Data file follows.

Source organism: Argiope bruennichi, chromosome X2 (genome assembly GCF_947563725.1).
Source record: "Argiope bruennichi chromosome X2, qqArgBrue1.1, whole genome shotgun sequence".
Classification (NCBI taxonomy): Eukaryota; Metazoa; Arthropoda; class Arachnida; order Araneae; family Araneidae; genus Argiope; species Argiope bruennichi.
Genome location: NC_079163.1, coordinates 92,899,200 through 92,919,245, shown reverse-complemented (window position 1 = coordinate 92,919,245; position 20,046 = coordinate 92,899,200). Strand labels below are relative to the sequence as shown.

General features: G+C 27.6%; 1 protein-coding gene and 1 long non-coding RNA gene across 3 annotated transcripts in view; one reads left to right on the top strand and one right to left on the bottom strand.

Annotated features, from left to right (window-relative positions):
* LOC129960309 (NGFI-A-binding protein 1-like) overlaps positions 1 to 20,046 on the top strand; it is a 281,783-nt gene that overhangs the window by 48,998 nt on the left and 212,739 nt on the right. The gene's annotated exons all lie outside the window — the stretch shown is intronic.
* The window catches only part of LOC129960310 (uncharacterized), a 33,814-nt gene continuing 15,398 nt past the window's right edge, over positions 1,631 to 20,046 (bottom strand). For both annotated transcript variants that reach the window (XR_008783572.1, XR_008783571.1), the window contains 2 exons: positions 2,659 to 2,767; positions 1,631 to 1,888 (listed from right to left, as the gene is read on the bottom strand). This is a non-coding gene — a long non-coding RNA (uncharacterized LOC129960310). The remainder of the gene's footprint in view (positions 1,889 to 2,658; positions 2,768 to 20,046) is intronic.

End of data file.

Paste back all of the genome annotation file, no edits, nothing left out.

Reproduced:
Source organism: Argiope bruennichi, chromosome X2 (genome assembly GCF_947563725.1).
Source record: "Argiope bruennichi chromosome X2, qqArgBrue1.1, whole genome shotgun sequence".
Classification (NCBI taxonomy): Eukaryota; Metazoa; Arthropoda; class Arachnida; order Araneae; family Araneidae; genus Argiope; species Argiope bruennichi.
Genome location: NC_079163.1, coordinates 92,899,200 through 92,919,245, shown reverse-complemented (window position 1 = coordinate 92,919,245; position 20,046 = coordinate 92,899,200). Strand labels below are relative to the sequence as shown.

General features: G+C 27.6%; 1 protein-coding gene and 1 long non-coding RNA gene across 3 annotated transcripts in view; one reads left to right on the top strand and one right to left on the bottom strand.

Annotated features, from left to right (window-relative positions):
* LOC129960309 (NGFI-A-binding protein 1-like) overlaps positions 1 to 20,046 on the top strand; it is a 281,783-nt gene that overhangs the window by 48,998 nt on the left and 212,739 nt on the right. The gene's annotated exons all lie outside the window — the stretch shown is intronic.
* The window catches only part of LOC129960310 (uncharacterized), a 33,814-nt gene continuing 15,398 nt past the window's right edge, over positions 1,631 to 20,046 (bottom strand). For both annotated transcript variants that reach the window (XR_008783572.1, XR_008783571.1), the window contains 2 exons: positions 2,659 to 2,767; positions 1,631 to 1,888 (listed from right to left, as the gene is read on the bottom strand). This is a non-coding gene — a long non-coding RNA (uncharacterized LOC129960310). The remainder of the gene's footprint in view (positions 1,889 to 2,658; positions 2,768 to 20,046) is intronic.